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Fordham Spire: reality or fantasy?

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artwatch_1

by Maria Lewis

When plans for the Fordham Spire were first unveiled, they created quite a buzz. Initially, most people were concerned that the ambitious structure would present an easy target for terrorists. The tower, designed by noted Spanish architect Santiago Calatrava, would stand 2,000 feet tall with its spire. Without, it would stand 1,458 feet tall, eight feet higher than the Sears Tower. It would be the tallest skyscraper in the United States, surpassing the proposed Freedom Tower in New York and the new Trump Towers in Chicago.

But what of the spire itself? In a city famous for its architecture, it seems only appropriate to discuss the structure’s design. Calatrava has achieved international renown for his work, which includes the Athens Olympic Stadium, the Milwaukee Museum of Art, and the Sundial Bridge in Redding, California.
Calatrava is noted for his organic, ethereal designs, often taking inspiration from the natural world. His bridges incorporate slender white arches, graceful fins, translucent glass, and webbing. Calatrava synthesizes the support structure of these bridges into the designs themselves, creating a skeletal beauty out of beams, girders, and cables.

His buildings also take inspiration from the forms and structures of nature. Often playing off of light and shadow, their clean white lines give off an eerie luminescence. They resemble the lacework of dragonfly wings, the bones of some delicate fish, or the intricate veins of a leaf.

The Milwaukee Museum of Art, for example, incorporates a giant kinetic structure that opens and closes like the wings of a massive, translucent bird. Inside, the glassy atrium reflects the light of Lake Michigan over which it is poised. The Sundial Bridge in Redding incorporates a slender white fin, like that of a fish gliding silently above the powerful Sacramento River.

Likewise, Calatrava’s proposal for the Fordham Spire is similarly striking. Surprisingly slender, the spire twists as it ascends, drawing such varied comparisons as to a twirling dancer or a drill bit. Calatrava himself has compared the design to a thin column of smoke rising from the shore of the lake like a signal.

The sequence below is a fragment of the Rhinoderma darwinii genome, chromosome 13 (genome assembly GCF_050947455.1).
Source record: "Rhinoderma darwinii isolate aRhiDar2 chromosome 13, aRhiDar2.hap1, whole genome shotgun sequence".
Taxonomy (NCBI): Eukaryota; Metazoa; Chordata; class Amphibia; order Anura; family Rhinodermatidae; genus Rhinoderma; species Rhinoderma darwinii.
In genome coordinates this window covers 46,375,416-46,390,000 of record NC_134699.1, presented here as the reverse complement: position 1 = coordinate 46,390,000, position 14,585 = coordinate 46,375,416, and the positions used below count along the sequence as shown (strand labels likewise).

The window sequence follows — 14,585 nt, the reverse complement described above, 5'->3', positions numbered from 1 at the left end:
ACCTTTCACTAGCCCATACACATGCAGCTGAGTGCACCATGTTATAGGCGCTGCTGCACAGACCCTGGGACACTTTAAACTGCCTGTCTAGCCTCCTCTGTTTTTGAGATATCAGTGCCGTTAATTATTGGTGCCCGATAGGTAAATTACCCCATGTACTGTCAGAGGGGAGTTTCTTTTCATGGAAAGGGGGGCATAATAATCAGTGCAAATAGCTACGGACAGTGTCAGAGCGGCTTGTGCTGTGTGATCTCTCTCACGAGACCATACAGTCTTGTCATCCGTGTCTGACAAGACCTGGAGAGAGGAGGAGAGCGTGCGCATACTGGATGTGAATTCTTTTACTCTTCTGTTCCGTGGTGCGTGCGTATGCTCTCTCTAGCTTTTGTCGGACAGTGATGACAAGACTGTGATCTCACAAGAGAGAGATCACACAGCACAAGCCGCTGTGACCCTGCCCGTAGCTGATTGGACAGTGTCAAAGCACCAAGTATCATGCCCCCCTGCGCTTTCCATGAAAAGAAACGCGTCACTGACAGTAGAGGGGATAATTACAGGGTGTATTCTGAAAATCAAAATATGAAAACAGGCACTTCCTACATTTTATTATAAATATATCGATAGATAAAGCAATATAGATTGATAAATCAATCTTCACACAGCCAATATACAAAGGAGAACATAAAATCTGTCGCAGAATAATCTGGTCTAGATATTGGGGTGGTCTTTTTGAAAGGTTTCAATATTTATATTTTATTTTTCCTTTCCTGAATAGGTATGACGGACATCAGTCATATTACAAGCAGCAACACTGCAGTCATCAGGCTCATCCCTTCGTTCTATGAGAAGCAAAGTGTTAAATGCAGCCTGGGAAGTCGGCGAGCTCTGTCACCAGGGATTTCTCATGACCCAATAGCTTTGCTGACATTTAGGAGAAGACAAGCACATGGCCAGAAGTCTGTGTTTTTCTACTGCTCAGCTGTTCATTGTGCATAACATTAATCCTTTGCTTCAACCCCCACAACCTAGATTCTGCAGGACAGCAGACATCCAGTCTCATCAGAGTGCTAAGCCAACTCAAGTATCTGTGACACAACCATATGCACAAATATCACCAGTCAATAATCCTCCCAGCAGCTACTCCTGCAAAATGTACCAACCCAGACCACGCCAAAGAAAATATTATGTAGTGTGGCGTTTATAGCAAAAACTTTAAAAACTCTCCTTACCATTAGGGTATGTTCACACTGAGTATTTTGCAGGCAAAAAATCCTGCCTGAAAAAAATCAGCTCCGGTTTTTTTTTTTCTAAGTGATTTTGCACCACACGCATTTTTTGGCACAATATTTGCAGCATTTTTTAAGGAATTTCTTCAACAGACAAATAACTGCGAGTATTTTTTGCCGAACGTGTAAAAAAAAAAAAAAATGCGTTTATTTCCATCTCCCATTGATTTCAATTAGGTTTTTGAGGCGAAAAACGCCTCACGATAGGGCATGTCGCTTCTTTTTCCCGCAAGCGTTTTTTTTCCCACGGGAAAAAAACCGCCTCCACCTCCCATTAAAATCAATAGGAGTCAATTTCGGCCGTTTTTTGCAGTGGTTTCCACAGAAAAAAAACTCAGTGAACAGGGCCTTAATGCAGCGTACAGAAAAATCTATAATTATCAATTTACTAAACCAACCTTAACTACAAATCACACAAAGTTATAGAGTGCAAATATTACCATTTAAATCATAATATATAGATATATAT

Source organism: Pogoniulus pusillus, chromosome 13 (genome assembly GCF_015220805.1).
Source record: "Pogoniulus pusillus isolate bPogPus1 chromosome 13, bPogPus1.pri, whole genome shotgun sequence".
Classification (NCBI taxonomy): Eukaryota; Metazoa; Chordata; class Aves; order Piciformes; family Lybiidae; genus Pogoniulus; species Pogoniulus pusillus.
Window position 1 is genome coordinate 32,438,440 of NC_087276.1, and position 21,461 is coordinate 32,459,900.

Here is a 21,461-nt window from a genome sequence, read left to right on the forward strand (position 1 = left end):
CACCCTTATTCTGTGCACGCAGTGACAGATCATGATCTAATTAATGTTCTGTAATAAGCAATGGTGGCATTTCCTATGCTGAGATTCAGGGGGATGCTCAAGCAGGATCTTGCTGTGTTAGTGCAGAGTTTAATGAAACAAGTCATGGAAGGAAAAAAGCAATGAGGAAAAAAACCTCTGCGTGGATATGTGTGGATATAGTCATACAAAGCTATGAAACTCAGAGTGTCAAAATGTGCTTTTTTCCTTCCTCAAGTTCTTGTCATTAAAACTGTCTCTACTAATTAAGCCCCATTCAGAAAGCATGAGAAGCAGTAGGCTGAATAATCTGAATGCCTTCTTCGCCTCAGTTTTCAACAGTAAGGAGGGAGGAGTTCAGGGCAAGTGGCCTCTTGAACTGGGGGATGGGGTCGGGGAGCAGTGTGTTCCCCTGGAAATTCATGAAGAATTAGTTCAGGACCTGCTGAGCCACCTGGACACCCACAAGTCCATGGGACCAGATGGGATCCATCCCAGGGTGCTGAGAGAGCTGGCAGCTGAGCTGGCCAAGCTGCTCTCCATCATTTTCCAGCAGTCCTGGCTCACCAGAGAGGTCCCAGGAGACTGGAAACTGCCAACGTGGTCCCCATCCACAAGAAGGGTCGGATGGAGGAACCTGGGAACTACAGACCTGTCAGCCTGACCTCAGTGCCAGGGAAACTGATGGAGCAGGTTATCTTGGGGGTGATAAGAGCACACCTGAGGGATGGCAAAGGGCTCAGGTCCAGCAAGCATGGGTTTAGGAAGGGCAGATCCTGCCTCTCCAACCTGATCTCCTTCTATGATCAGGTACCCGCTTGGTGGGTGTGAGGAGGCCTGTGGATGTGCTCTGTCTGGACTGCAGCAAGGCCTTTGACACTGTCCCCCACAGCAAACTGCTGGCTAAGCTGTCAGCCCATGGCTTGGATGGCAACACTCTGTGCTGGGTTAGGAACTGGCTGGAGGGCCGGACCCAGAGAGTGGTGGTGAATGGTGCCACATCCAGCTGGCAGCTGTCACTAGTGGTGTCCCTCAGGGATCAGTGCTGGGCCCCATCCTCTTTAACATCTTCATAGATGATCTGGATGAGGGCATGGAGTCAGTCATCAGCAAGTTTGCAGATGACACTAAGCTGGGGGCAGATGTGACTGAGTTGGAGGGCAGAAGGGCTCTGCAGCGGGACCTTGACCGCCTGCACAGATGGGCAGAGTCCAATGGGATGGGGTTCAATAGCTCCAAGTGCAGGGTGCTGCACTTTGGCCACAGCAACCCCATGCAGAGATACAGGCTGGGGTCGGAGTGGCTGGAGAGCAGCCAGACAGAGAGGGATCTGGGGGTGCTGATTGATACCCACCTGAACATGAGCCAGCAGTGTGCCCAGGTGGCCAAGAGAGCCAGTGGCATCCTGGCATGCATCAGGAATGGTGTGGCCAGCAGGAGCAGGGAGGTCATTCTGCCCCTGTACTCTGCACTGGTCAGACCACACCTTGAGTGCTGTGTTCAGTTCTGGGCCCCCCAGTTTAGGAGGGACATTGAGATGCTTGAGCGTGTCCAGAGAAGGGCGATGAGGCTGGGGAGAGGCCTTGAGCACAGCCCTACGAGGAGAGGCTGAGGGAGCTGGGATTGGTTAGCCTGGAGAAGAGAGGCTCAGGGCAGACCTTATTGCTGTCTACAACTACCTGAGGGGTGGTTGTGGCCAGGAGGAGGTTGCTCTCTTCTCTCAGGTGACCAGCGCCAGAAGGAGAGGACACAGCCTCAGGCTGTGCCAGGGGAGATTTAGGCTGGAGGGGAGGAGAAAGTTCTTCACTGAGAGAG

Reactions to the design have been mixed, but there does seem to be unanimous consent that the spire would be unlike anything the Chicago skyline has ever seen. Slated to go up near Navy Pier on Chicago’s lakefront, the spire is an undeniable departure from the traditional geometric skyscraper form.
Anders Nereim, the Chair of the Department of Architecture, Interior Architecture, and Designed Objects at the School of the Art Institute of Chicago, has come out strongly in favor of the spire.

“I’m thrilled by the design, twisting up with all of the genius that prairie plants use, with the rotational logic of the Fibonacci series behind them,” he says. “I remember the strength of the gridded logic of the Sears Tower when it was built in the 1970s on the grid of the city, and today the logic of the natural world seems even more powerful and serene.”

Traditional spires we have seen on structures such as the Sears Tower and the John Hancock Building are becoming increasingly outdated in light of developing satellite technology, Nereim states. The spire on the Fordham design, is of a slightly different caliber, reflecting not the traditional use for radio and television broadcasting but is “very closely related to the logic of the building.”

Nereim hopes this new design portends a shift in the way we are starting to think about building design and habitable space. Not all of Calatrava’s designs are met with enthusiasm, at least not at first glance. The Sundial Bridge, for instance, initially confronted a good deal of resistance from residents of Redding. A town of 89,000, over 160 miles north of Sacramento, Redding had no impressive buildings, no notable architecture. The bold design of the Sundial Bridge at first seemed at odds with the quiet and unassuming character of the town.

Bob Warren, a representative from Redding, describes the community’s reaction as very mixed. “Many people thought the design was too wild.” He remembers that there were “several years of unhappy letters to editors.”
Now, thirteen months after it was opened to the public, the bridge has become something of a focal point for the town.

Warren compares the bridge, which provides a pedestrian crossing between two natural parks, to Chicago’s Millennium Park. “You can go out on a summer evening and see hundreds of people walking.” Now, he states, “Almost everyone loves it.”

The bridge has also had a significant economic impact on Redding. In just over a year, it has caused 21,000 additional hotel rooms to be rented in the town. As the only Calatrava-designed bridge in the United States, it has attracted a large number of international visitors. Warren admits: “Not every city in the world will want his designs.” But for now, it seems, Calatrava has found something of a home in Redding.

In light of this, one has to wonder how Chicagoans’ reactions to the Fordham Spire might evolve over time. In the few short weeks since the design was unveiled, it seems to be attracting greater support. News stories have shifted from surprise or distaste at the radical design to simply wondering whether it is feasible to build. On that front, only time will tell. For the moment, though, the design floats like the ghostly smoke signal that inspired it, beckoning the city into a new frontier.

September 2005

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